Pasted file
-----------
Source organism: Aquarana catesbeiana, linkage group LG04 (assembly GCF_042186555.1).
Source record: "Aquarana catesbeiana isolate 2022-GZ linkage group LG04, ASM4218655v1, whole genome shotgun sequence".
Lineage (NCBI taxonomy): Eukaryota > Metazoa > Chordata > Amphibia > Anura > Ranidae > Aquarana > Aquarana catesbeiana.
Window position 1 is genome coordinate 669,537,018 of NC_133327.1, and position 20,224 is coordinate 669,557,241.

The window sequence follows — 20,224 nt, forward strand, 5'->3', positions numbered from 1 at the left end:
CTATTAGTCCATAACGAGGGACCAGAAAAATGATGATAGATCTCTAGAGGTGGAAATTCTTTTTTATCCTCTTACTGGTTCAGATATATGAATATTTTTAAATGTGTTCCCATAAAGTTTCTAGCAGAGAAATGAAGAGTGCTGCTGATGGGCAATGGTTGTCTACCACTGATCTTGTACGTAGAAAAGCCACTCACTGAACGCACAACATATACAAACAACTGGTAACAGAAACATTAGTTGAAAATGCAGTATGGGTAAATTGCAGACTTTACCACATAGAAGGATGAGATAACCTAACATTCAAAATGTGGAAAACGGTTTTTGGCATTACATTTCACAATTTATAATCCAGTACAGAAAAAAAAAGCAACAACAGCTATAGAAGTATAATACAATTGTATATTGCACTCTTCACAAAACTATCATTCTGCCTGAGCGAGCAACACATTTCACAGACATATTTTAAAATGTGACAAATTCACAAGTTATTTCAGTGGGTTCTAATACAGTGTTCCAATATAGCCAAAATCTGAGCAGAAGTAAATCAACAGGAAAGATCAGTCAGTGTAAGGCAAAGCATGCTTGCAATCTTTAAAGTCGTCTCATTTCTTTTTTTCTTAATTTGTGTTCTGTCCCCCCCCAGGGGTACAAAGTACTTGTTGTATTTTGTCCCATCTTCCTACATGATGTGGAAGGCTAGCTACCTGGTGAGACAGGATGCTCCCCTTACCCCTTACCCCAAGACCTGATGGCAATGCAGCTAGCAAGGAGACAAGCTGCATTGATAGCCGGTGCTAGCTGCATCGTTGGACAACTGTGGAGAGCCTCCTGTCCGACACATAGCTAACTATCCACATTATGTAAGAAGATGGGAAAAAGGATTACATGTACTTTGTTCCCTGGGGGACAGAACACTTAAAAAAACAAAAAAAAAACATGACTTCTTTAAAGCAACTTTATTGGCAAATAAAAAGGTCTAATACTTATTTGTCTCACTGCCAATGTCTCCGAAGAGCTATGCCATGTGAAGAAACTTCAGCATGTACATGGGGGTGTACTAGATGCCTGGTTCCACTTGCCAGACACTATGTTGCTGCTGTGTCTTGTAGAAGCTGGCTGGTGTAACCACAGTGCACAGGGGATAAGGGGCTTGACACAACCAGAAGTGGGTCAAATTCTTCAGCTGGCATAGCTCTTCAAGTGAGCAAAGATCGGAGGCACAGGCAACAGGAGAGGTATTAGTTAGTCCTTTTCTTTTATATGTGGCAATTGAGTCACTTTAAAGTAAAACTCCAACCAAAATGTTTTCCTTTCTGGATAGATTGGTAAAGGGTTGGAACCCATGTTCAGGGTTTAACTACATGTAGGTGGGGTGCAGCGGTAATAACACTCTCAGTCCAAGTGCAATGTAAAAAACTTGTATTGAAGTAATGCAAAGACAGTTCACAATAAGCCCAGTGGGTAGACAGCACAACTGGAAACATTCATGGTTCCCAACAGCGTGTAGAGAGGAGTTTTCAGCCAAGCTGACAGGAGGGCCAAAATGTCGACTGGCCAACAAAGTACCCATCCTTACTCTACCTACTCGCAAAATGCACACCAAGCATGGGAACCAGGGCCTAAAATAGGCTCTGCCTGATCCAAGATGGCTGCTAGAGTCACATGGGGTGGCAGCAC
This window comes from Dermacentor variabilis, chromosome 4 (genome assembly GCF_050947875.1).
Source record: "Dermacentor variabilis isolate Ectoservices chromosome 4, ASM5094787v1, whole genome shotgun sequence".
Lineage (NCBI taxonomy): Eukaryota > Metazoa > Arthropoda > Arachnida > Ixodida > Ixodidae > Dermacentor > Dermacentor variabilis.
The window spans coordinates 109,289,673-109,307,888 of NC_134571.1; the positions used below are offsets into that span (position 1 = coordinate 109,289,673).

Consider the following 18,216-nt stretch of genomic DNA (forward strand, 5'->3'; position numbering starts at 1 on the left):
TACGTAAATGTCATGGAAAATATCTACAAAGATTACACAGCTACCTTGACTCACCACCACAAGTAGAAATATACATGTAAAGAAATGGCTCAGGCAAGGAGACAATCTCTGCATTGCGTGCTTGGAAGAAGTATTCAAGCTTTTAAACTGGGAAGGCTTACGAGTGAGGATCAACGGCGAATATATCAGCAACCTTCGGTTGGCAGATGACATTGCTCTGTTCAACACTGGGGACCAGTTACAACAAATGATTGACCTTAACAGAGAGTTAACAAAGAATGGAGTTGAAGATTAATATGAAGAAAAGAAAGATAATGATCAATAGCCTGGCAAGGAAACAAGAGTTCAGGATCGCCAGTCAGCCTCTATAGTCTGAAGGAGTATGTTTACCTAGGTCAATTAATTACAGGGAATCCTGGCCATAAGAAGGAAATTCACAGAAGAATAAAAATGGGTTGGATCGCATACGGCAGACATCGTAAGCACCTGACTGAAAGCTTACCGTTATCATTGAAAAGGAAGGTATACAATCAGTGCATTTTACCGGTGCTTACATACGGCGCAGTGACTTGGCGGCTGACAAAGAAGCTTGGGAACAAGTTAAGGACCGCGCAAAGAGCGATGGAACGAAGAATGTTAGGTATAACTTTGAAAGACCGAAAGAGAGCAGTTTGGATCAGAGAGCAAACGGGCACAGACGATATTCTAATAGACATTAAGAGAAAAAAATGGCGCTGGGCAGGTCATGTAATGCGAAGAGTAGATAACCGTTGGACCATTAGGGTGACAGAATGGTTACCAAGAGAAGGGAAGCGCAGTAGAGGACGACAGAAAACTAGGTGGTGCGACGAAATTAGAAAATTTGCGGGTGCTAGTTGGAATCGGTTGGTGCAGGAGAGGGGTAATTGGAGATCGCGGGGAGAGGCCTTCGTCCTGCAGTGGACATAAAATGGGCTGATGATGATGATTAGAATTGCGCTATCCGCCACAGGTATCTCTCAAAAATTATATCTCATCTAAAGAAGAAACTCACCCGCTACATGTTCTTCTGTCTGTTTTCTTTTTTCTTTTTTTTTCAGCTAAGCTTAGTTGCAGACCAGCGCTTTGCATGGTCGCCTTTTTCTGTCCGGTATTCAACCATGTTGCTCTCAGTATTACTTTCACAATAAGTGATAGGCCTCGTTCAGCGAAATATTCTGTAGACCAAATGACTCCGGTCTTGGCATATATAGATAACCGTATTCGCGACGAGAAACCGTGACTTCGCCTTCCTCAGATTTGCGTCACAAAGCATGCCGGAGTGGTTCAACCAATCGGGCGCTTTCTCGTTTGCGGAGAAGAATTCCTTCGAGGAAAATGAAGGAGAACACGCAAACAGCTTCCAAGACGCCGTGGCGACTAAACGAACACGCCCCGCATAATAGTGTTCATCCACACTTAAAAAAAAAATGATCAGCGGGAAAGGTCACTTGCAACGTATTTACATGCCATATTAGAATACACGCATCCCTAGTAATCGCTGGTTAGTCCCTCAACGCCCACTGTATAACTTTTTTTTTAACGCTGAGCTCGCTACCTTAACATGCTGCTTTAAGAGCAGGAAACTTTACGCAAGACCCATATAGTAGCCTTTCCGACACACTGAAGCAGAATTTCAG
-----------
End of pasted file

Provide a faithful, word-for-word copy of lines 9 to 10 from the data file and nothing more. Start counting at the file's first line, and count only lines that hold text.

Lineage (NCBI taxonomy): Eukaryota > Metazoa > Arthropoda > Arachnida > Ixodida > Ixodidae > Dermacentor > Dermacentor variabilis.
The window spans coordinates 109,289,673-109,307,888 of NC_134571.1; the positions used below are offsets into that span (position 1 = coordinate 109,289,673).